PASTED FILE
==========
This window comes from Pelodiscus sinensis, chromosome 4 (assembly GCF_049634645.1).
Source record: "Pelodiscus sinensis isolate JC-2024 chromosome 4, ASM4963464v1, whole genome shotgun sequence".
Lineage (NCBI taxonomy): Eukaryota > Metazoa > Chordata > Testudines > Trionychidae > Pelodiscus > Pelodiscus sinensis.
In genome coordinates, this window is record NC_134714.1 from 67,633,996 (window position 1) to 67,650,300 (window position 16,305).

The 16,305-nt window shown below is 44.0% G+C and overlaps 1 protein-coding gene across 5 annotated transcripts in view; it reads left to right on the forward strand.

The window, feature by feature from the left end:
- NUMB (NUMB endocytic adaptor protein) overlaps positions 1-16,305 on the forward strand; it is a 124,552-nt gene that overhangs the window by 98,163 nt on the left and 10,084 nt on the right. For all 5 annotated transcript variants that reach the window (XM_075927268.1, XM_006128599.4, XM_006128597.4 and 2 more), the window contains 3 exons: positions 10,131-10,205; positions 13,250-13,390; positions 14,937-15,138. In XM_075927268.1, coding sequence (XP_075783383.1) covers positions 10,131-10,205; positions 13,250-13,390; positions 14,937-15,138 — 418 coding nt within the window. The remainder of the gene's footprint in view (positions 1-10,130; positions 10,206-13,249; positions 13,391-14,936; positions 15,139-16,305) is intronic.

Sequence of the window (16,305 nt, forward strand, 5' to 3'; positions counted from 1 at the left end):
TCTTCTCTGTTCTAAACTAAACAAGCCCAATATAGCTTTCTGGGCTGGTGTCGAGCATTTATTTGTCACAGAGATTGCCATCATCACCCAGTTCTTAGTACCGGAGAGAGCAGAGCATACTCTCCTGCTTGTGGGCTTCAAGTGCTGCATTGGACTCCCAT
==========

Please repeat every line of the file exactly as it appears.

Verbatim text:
This window comes from Pelodiscus sinensis, chromosome 4 (assembly GCF_049634645.1).
Source record: "Pelodiscus sinensis isolate JC-2024 chromosome 4, ASM4963464v1, whole genome shotgun sequence".
Lineage (NCBI taxonomy): Eukaryota > Metazoa > Chordata > Testudines > Trionychidae > Pelodiscus > Pelodiscus sinensis.
In genome coordinates, this window is record NC_134714.1 from 67,633,996 (window position 1) to 67,650,300 (window position 16,305).

The 16,305-nt window shown below is 44.0% G+C and overlaps 1 protein-coding gene across 5 annotated transcripts in view; it reads left to right on the forward strand.

The window, feature by feature from the left end:
- NUMB (NUMB endocytic adaptor protein) overlaps positions 1-16,305 on the forward strand; it is a 124,552-nt gene that overhangs the window by 98,163 nt on the left and 10,084 nt on the right. For all 5 annotated transcript variants that reach the window (XM_075927268.1, XM_006128599.4, XM_006128597.4 and 2 more), the window contains 3 exons: positions 10,131-10,205; positions 13,250-13,390; positions 14,937-15,138. In XM_075927268.1, coding sequence (XP_075783383.1) covers positions 10,131-10,205; positions 13,250-13,390; positions 14,937-15,138 — 418 coding nt within the window. The remainder of the gene's footprint in view (positions 1-10,130; positions 10,206-13,249; positions 13,391-14,936; positions 15,139-16,305) is intronic.

Sequence of the window (16,305 nt, forward strand, 5' to 3'; positions counted from 1 at the left end):
TCTTCTCTGTTCTAAACTAAACAAGCCCAATATAGCTTTCTGGGCTGGTGTCGAGCATTTATTTGTCACAGAGATTGCCATCATCACCCAGTTCTTAGTACCGGAGAGAGCAGAGCATACTCTCCTGCTTGTGGGCTTCAAGTGCTGCATTGGACTCCCAT